DaVita Inc. (DVA)
Q4 2009 Earnings Call Transcript
February 11, 2010 9:30 am ET
Rick Whitney – CFO
Kent Thiry – Chairman and CEO
LeAnne Zumwalt – VP, IR
Darren Lehrich – Deutsche Bank
Kevin Fischbeck – BofA Merrill Lynch
Kevin Ellich – RBC Capital Markets
Andreas Dirnagl – Stephens Inc.
Gary Lieberman – Wells Fargo
Justin Lake – UBS
Andrea Bici – Schroeder
Previous Statements by DVA
» DaVita Inc. Q3 2009 Earnings Call Transcript
» DaVita, Inc. Q2 2009 Earnings Call Transcript
» DaVita, Inc. F1Q09 Earnings Call Transcript
And now, I would like to introduce Rick Whitney, our Chief Financial Officer, who is going to start off the presentation.
Good morning. Okay. Roadmap for today. We’ll start with our comments on the fourth quarter performance, move on to an overview of DaVita, then we’ll have a discussion of the risks and opportunities of investing with us, on to a deep dive in our business fundamentals, financial review and then we’ll wrap up with a summary and taking your questions.
Q4 results. First of all, non-acquired growth continued to be solid at 4.8%. It was a nice bounce back from a low of 3.8% back in Q3 of 2008. The other comment I’ll make on treatments you may notice they are a little bit light sequentially this quarter and that’s due to two things. No. 1, the way the calendar fell, more Tuesday, Thursday, and Saturdays in this quarter, which tend to be light treatment days for us as well as the holidays.
Revenue, almost $1.6 billion, up 7%, on about 5% volume growth and 2% revenue per treatment growth. Revenue per treatment, as I said, up 2.1% from last year and then sequentially down $3.71, a little more than 1%.
A couple of factors drove that. First of all, lower physician prescribed intensities of pharmaceuticals. That was about 60% of it. About 20% of that change were rate changes. Most notably a reduction in ASP rates, medical reimbursement of drugs. And then the final 20% was due to a continued deterioration in our private pay mix.
Operating income, up 7% from last year’s Q4, up 8% for the full-year which was in line with our guidance and then sequentially down 3%. And that was driven by the revenue per treatment decline, the impact of the calendar on treatment volumes as well as a sequential increase in G&A spend, which is typical for us in the fourth quarter.
And finally EPS, up 13% from last year. That was driven by the operating income growth, the impact of our balance sheet leverage, lower interest rates and lower share count. And then operating cash flow continued consistent cash generation.
2009 results, very similar set of numbers. Revenue up 8%, operating income up 8%, EPS up 15%. Underlying cost trends generally stable as were margins at 15.4% in both periods. Revenue per treatment, the full year over the full year was up 2%.
Three components there. About a half of that was the Medicare composite rate increase as well as ASP rate increases year-over-year and then another 40% was due to commercial rate increases, partially offset by mix decline we’ve been talking about the last few quarters. And then finally about 10% of that is due to increases in physician prescribed pharmaceuticals year-over-year.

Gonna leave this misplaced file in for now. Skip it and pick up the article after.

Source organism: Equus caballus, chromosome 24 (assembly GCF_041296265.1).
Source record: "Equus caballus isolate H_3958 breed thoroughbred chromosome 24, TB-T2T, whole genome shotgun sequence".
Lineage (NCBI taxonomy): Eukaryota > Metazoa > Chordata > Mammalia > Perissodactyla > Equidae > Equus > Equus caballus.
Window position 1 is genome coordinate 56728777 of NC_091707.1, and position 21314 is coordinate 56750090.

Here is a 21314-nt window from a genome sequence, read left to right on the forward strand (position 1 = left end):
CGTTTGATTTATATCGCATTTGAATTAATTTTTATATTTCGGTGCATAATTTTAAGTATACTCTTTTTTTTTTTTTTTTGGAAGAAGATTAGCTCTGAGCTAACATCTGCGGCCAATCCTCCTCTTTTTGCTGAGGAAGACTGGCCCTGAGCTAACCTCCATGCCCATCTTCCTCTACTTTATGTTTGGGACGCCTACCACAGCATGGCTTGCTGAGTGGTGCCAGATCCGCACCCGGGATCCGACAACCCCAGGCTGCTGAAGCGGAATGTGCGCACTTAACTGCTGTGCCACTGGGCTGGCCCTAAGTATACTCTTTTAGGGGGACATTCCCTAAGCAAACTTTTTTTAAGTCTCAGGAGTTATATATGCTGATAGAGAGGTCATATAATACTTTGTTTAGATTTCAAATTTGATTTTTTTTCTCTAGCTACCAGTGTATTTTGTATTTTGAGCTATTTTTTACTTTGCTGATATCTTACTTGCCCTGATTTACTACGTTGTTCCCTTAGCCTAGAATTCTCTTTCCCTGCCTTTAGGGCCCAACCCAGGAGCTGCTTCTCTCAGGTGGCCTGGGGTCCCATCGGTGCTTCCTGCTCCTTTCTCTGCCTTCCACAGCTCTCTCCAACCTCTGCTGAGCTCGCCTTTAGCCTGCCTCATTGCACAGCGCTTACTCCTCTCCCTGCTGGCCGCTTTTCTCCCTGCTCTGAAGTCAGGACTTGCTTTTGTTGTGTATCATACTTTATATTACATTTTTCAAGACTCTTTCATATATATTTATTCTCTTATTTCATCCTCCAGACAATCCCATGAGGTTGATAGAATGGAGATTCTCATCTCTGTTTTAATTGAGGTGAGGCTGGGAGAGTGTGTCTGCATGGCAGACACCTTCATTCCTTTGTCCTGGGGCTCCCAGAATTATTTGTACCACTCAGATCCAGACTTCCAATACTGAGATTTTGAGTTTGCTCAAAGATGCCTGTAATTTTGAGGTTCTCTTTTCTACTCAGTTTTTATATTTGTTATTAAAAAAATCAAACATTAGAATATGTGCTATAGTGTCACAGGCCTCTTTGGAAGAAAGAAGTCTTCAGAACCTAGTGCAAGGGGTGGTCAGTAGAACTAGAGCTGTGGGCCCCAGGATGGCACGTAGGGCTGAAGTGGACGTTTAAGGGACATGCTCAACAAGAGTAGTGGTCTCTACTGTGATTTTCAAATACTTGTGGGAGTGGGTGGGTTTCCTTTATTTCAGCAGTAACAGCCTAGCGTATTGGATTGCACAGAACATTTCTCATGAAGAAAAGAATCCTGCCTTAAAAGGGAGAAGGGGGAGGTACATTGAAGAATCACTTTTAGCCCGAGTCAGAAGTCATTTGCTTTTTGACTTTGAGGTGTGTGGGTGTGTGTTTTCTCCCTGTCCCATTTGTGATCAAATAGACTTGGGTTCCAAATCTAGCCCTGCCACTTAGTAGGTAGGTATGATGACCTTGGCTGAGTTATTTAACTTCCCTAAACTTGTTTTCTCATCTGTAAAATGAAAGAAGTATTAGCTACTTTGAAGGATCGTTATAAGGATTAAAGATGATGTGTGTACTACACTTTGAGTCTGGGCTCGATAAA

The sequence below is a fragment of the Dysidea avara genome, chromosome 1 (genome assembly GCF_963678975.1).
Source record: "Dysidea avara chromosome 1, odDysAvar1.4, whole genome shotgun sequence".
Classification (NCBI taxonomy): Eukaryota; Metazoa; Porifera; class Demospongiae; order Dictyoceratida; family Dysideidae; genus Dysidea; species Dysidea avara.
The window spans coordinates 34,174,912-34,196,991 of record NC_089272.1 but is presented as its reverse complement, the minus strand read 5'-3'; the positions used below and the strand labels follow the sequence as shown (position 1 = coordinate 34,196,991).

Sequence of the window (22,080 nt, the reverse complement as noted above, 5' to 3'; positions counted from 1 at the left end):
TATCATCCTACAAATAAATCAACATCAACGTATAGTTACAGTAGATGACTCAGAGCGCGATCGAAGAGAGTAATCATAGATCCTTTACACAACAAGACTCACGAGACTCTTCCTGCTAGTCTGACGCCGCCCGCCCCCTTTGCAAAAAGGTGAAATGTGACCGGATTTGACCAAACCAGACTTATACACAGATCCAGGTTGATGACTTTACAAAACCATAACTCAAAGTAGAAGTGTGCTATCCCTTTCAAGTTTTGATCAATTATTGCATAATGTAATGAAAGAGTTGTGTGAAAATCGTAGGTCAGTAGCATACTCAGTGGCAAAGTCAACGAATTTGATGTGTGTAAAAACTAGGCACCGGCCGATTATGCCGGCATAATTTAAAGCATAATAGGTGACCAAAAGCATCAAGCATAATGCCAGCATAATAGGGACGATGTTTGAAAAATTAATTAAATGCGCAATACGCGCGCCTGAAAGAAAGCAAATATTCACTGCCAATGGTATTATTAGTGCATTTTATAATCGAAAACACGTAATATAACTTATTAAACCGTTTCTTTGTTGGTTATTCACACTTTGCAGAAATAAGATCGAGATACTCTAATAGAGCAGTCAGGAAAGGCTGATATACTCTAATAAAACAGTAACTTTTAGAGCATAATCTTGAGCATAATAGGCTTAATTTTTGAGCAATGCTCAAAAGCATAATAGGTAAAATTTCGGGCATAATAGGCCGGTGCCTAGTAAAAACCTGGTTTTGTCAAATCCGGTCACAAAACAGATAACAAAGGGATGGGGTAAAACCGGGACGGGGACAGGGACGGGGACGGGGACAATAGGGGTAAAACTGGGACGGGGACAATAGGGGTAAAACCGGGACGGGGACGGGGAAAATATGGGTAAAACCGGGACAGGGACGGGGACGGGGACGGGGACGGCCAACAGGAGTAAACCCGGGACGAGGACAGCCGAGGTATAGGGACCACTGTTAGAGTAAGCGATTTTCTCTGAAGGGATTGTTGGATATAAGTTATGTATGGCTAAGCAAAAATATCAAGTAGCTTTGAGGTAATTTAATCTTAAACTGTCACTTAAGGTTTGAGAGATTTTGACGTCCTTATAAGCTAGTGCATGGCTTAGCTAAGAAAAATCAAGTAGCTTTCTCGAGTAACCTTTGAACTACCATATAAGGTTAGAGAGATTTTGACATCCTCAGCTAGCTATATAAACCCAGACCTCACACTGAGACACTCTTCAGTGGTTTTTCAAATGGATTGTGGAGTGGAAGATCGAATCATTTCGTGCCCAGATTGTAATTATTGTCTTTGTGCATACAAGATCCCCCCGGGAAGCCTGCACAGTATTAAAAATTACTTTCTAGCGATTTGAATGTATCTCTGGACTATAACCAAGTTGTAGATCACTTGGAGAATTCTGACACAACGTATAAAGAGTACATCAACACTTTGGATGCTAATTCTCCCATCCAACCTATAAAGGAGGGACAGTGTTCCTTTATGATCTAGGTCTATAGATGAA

And then operating cash flow, $667 million growing in line with our operating income growth and above our guidance of $600 million as we indicated last quarter that it likely would be.
Okay. On to our 2010 outlook. Operating income guidance of $950 million to $1.20 billion remains unchanged from last quarter and that represents a range of 1% to 9% growth off of where we finished 2009.
We are launching our cash flow guidance, operating cash flow and free cash flow. As you can see generally expected to grow in line with our operating income. Growth CapEx plus or minus 250 million. Of course as we always say, the final number is dependent upon the availability of projects with attractive returns. Maintenance CapEx plus or minus $125 million which is pretty consistent with history. And on to the DaVita overview. Kent?
Come up I want to say one more thing and that is what we always say about Q1, we want to make sure you keep in mind Q1 is a seasonally weak quarter as a result of fewer treatment days, higher payroll taxes the beginning of the year and the impact of co-pays and deductibles. As is typically the case we would say that we would expect it’s quite possible that Q1 could be down a little bit sequentially. So please keep that in mind as you think about 2010.
Okay. Good morning. Good to see many of you again and it’s a new folks as well. Our objective today is the same as it is every year, which is to provide you with analytically thorough, intellectually honest characterization of our industry situation, our Company situation and hopefully in terms of meaningful dialogue about the risk reward relationship in those situations and also try to facilitate your ability to evaluate our coherence and competence in taking advantage of the rewards and avoiding the risks. So that’s the spirit in which we come here today and hopefully you will help us pull that off.
It is important for us to start with a mission particularly for those of you that are new, our mission is to be the provider partner and player and choice the way we think about it. And the way we think about is first is as if you were one of our patients. And it is our first priority to please you in that scenario, in that scenario which you are in one of our centers being taken care of first and then secondarily as shareholder.
In addition, the employer choice is our third and final component of the mission that we take a lot of pride in being able to provide 34,000 people with a suite of benefits and hopefully a life sustaining income. And so these are important elements of what we’re about and what our people are focused on while simultaneously bringing amazing intensity to our fiduciary responsibilities.
We also think over the long-term the fact that we are maniacally focused on providing superb care, ever improving care and compassionate care will rebound to our shareholders benefit, although in our system find that be a directly casual relationship in the short-term, but hopefully with the work we are doing in DC that will become increasingly so. In the meantime for the full disclosure it’s important for you to know that we always put the mission slide first, because that is in fact how we guide our decision-making.